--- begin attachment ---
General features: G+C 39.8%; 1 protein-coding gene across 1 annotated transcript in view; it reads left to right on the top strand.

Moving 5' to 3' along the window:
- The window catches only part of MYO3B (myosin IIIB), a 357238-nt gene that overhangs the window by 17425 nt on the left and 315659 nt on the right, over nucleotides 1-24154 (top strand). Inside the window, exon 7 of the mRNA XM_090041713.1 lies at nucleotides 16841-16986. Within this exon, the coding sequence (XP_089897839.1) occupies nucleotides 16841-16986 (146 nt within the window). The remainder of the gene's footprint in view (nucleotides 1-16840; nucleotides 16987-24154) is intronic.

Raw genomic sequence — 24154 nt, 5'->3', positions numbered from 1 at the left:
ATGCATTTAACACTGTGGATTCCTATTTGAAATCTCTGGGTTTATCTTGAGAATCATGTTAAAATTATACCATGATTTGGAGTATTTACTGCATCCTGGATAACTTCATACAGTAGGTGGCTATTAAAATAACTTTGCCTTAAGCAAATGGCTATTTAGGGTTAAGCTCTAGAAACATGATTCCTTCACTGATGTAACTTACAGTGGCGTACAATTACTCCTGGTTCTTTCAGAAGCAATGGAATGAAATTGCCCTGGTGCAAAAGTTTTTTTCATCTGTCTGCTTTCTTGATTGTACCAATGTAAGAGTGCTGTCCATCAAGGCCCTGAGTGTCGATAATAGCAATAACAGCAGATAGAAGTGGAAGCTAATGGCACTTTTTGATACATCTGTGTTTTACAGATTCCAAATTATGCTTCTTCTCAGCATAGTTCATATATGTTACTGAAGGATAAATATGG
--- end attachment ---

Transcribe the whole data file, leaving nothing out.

General features: G+C 39.8%; 1 protein-coding gene across 1 annotated transcript in view; it reads left to right on the top strand.

Moving 5' to 3' along the window:
- The window catches only part of MYO3B (myosin IIIB), a 357238-nt gene that overhangs the window by 17425 nt on the left and 315659 nt on the right, over nucleotides 1-24154 (top strand). Inside the window, exon 7 of the mRNA XM_090041713.1 lies at nucleotides 16841-16986. Within this exon, the coding sequence (XP_089897839.1) occupies nucleotides 16841-16986 (146 nt within the window). The remainder of the gene's footprint in view (nucleotides 1-16840; nucleotides 16987-24154) is intronic.

Raw genomic sequence — 24154 nt, 5'->3', positions numbered from 1 at the left:
ATGCATTTAACACTGTGGATTCCTATTTGAAATCTCTGGGTTTATCTTGAGAATCATGTTAAAATTATACCATGATTTGGAGTATTTACTGCATCCTGGATAACTTCATACAGTAGGTGGCTATTAAAATAACTTTGCCTTAAGCAAATGGCTATTTAGGGTTAAGCTCTAGAAACATGATTCCTTCACTGATGTAACTTACAGTGGCGTACAATTACTCCTGGTTCTTTCAGAAGCAATGGAATGAAATTGCCCTGGTGCAAAAGTTTTTTTCATCTGTCTGCTTTCTTGATTGTACCAATGTAAGAGTGCTGTCCATCAAGGCCCTGAGTGTCGATAATAGCAATAACAGCAGATAGAAGTGGAAGCTAATGGCACTTTTTGATACATCTGTGTTTTACAGATTCCAAATTATGCTTCTTCTCAGCATAGTTCATATATGTTACTGAAGGATAAATATGG